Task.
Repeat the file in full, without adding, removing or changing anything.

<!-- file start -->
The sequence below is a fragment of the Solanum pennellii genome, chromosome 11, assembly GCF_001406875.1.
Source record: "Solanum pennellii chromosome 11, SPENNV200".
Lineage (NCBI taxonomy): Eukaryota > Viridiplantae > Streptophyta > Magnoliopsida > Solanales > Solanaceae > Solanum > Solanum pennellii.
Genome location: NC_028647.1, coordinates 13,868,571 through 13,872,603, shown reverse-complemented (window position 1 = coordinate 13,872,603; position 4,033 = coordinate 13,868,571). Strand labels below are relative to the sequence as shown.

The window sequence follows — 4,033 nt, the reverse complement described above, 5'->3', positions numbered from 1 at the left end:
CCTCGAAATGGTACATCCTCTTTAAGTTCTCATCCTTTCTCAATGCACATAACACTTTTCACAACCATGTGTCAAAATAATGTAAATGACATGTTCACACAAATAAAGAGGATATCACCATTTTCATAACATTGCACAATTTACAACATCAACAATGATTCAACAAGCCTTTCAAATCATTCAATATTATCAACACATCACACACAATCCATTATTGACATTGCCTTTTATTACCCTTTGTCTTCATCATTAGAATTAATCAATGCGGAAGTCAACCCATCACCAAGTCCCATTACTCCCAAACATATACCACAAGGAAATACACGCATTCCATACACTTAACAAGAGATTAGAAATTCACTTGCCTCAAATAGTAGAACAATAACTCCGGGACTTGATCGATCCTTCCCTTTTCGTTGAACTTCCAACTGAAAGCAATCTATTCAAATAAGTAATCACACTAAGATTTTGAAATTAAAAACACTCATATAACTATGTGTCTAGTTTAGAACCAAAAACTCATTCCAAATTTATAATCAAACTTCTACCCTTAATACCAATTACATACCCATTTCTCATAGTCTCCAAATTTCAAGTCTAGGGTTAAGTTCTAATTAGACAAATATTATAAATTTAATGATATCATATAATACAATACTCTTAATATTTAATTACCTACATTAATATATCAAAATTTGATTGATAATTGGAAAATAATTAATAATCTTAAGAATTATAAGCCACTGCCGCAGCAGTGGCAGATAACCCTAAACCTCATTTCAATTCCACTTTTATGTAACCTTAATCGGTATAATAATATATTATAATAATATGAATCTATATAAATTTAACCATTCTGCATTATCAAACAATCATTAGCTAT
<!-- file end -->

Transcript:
The sequence below is a fragment of the Solanum pennellii genome, chromosome 11, assembly GCF_001406875.1.
Source record: "Solanum pennellii chromosome 11, SPENNV200".
Lineage (NCBI taxonomy): Eukaryota > Viridiplantae > Streptophyta > Magnoliopsida > Solanales > Solanaceae > Solanum > Solanum pennellii.
Genome location: NC_028647.1, coordinates 13,868,571 through 13,872,603, shown reverse-complemented (window position 1 = coordinate 13,872,603; position 4,033 = coordinate 13,868,571). Strand labels below are relative to the sequence as shown.

The window sequence follows — 4,033 nt, the reverse complement described above, 5'->3', positions numbered from 1 at the left end:
CCTCGAAATGGTACATCCTCTTTAAGTTCTCATCCTTTCTCAATGCACATAACACTTTTCACAACCATGTGTCAAAATAATGTAAATGACATGTTCACACAAATAAAGAGGATATCACCATTTTCATAACATTGCACAATTTACAACATCAACAATGATTCAACAAGCCTTTCAAATCATTCAATATTATCAACACATCACACACAATCCATTATTGACATTGCCTTTTATTACCCTTTGTCTTCATCATTAGAATTAATCAATGCGGAAGTCAACCCATCACCAAGTCCCATTACTCCCAAACATATACCACAAGGAAATACACGCATTCCATACACTTAACAAGAGATTAGAAATTCACTTGCCTCAAATAGTAGAACAATAACTCCGGGACTTGATCGATCCTTCCCTTTTCGTTGAACTTCCAACTGAAAGCAATCTATTCAAATAAGTAATCACACTAAGATTTTGAAATTAAAAACACTCATATAACTATGTGTCTAGTTTAGAACCAAAAACTCATTCCAAATTTATAATCAAACTTCTACCCTTAATACCAATTACATACCCATTTCTCATAGTCTCCAAATTTCAAGTCTAGGGTTAAGTTCTAATTAGACAAATATTATAAATTTAATGATATCATATAATACAATACTCTTAATATTTAATTACCTACATTAATATATCAAAATTTGATTGATAATTGGAAAATAATTAATAATCTTAAGAATTATAAGCCACTGCCGCAGCAGTGGCAGATAACCCTAAACCTCATTTCAATTCCACTTTTATGTAACCTTAATCGGTATAATAATATATTATAATAATATGAATCTATATAAATTTAACCATTCTGCATTATCAAACAATCATTAGCTAT